How to keep kids safe during in-person Babysitting and Home Alone classes
After several months of virtual instruction of Babysitting and Home Alone courses to young people using Zoom, SOS 4 Kids is getting ready to go back to the classroom. This will happen as two million Ontario students prepare to go back to school in September. Many lessons on how to keep kids healthy have been learned from how summer camps and in-person first aid classes have been operating since the beginning of the summer.
There have been almost no cases of COVID-19 coming out of summer camps and zero cases reported from first aid courses. This is due in large part to the implementation of important preventative measures including creating cohorts or small groups and controlling the environment by means of screening measures, hand sanitizing stations, wearing masks, respecting social distancing and minimizing the sharing of equipment where possible.
As much of Ontario was in lockdown in June, SOS First Aid was planning to re-open first aid classes in Stoney Creek and Oakville. “When we began opening up first aid classes, it was early on in the summer and we were very nervous about resuming in-person operations,” said Velma Ganassini, founder SOS First Aid and co-founder of SOS 4 Kids. At the end of June, the province was at the beginning of phase 2 reopening and the number of people that could gather was limited to 10. SOS First Aid’s classes had 9 participants and 1 instructor congregating at the Meeting House in Oakville with one person per 6 foot table. All were required to wear a mask and cleaning of equipment and frequently touched surfaces was enhanced and cleaned more frequently.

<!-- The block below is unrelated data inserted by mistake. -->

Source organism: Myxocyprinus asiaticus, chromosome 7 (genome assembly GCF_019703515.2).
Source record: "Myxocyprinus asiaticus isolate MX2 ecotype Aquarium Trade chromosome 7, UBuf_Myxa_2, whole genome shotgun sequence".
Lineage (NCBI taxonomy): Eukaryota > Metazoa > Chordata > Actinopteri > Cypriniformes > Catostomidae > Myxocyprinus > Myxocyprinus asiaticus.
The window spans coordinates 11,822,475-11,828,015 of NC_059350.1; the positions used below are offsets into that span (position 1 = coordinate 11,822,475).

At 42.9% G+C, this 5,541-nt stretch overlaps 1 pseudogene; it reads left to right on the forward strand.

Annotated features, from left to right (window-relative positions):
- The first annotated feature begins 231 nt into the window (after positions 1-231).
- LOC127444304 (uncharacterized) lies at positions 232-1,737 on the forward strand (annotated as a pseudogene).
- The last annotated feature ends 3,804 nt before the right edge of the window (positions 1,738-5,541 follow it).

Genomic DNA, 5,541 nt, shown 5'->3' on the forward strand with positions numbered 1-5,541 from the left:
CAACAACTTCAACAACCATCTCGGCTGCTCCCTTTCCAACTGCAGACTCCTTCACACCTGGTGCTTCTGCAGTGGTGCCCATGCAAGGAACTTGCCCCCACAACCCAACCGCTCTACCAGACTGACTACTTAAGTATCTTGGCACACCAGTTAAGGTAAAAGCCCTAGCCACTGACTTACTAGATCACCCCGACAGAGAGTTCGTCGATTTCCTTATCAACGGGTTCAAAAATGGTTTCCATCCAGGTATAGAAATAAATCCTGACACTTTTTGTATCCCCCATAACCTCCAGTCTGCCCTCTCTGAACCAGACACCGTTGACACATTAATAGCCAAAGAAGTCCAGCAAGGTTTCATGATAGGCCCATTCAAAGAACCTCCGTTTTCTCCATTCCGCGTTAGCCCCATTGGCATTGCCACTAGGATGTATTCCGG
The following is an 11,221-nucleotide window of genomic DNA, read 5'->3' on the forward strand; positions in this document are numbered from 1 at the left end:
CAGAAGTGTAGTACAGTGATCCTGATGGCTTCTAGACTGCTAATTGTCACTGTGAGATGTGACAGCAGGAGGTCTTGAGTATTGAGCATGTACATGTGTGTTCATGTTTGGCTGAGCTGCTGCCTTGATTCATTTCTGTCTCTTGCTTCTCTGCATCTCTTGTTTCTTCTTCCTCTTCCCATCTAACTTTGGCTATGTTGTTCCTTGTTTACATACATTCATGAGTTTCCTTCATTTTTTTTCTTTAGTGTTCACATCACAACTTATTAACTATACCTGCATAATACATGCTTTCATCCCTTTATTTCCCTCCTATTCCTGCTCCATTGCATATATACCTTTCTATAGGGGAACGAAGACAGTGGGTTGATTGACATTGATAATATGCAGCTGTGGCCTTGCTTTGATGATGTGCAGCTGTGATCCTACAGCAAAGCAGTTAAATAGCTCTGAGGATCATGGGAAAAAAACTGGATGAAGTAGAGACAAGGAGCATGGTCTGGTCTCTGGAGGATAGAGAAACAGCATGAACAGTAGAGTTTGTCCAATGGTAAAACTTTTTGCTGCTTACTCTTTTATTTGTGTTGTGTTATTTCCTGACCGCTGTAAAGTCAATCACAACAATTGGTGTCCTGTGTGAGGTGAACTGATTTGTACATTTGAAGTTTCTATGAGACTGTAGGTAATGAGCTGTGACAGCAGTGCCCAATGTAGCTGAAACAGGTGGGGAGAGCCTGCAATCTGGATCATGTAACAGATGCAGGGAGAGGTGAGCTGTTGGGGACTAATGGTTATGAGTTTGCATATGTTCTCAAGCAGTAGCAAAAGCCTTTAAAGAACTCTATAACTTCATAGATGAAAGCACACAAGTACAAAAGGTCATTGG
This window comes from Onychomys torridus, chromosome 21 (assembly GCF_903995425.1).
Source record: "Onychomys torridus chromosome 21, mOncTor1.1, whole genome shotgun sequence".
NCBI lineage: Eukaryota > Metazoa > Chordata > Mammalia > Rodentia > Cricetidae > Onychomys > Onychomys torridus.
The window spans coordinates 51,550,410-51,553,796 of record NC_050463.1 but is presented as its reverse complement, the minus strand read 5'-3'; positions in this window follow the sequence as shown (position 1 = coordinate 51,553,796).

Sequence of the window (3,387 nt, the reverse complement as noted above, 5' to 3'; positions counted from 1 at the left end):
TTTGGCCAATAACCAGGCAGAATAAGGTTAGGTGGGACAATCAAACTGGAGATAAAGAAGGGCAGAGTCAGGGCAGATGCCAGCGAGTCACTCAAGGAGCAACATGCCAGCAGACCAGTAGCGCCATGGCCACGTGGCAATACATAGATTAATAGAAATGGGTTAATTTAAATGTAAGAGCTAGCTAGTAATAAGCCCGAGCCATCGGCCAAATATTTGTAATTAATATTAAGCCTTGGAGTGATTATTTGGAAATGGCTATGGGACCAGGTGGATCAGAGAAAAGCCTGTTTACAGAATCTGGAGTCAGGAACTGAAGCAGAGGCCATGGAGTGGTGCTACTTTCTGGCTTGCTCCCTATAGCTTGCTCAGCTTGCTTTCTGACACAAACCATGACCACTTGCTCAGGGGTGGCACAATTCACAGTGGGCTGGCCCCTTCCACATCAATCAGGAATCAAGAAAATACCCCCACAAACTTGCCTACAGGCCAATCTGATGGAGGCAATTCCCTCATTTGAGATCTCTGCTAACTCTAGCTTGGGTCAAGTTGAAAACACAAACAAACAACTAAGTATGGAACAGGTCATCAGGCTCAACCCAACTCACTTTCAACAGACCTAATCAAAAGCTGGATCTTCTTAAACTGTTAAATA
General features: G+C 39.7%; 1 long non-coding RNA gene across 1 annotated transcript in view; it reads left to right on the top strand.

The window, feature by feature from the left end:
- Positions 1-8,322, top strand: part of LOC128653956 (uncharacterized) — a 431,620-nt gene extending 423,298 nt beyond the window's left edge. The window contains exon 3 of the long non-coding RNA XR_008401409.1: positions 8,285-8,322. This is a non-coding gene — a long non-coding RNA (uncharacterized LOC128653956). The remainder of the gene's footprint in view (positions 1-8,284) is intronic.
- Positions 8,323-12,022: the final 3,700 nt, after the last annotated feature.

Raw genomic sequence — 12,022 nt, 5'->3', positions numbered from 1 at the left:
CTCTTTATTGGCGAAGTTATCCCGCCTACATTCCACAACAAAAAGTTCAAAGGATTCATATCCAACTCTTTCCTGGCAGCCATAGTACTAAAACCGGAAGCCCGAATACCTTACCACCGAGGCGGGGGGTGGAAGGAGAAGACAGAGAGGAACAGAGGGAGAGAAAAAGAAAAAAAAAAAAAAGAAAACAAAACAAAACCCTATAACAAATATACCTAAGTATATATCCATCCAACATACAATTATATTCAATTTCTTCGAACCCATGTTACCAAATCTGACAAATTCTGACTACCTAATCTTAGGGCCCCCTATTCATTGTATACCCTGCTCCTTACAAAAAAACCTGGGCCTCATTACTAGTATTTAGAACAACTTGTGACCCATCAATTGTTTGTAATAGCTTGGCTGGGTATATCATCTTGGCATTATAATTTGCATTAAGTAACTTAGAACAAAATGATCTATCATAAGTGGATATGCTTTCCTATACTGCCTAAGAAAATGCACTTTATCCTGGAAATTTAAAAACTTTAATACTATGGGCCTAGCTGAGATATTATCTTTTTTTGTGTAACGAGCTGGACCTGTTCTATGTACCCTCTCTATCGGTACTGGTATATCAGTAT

On August 18, Mississauga opened the Living Arts Centre with SOS First Aid as its only tenant in an effort to roll out phase 3 of reopening. “We were really thankful and lucky that the city of Mississauga selected SOS First Aid as the tenant to test reopening with enhanced safety protocols to residents. We have been operating almost daily at the facility with a combined total of 40 participants divided into 3 cohorts,” comments Ganassini. “There have been no issues and everyone has been very respectful of the guidelines.”
What SOS First Aid has learned is that you can operate lifesaving training programs safely, you can implement health and safety measures, and you can adapt programming and deliver first aid and CPR courses that still meet workplace and school requirements during COVID. Returning to the classroom has also helped to bring some level of normalcy back to participants, instructors and the industry as a whole.
The measures taken by SOS First Aid has helped to shape the guidelines for SOS 4 Kids by setting an example of how to safely return children to the classroom. There will be cohorts of up to 15 youth who will not intermingle. This will be a really important piece for keeping track of kids in our classes and ensuring everyone is safe. There will be screening questions for parents at the start of every class. If children fail screen questions, they will not be permitted to enter the classroom.
SOS 4 Kids will control the in-person classroom environment by requiring that children wear masks when in class, increasing sanitation and ensuring that sharing of supplies is limited. We feel confident that returning to the classroom by using these measures will keep kids safe and healthy.
However, not all parents are ready to send their children back to the classroom. For this reason SOS 4 Kids will continue to offer parents the option of either in-class or remote learning. It is important that children and parents feel comfortable with their decision. Whether in-person or virtual, it is important that children are in a place where they can continue to learn in an environment where they feel safe while connecting with other children their own age.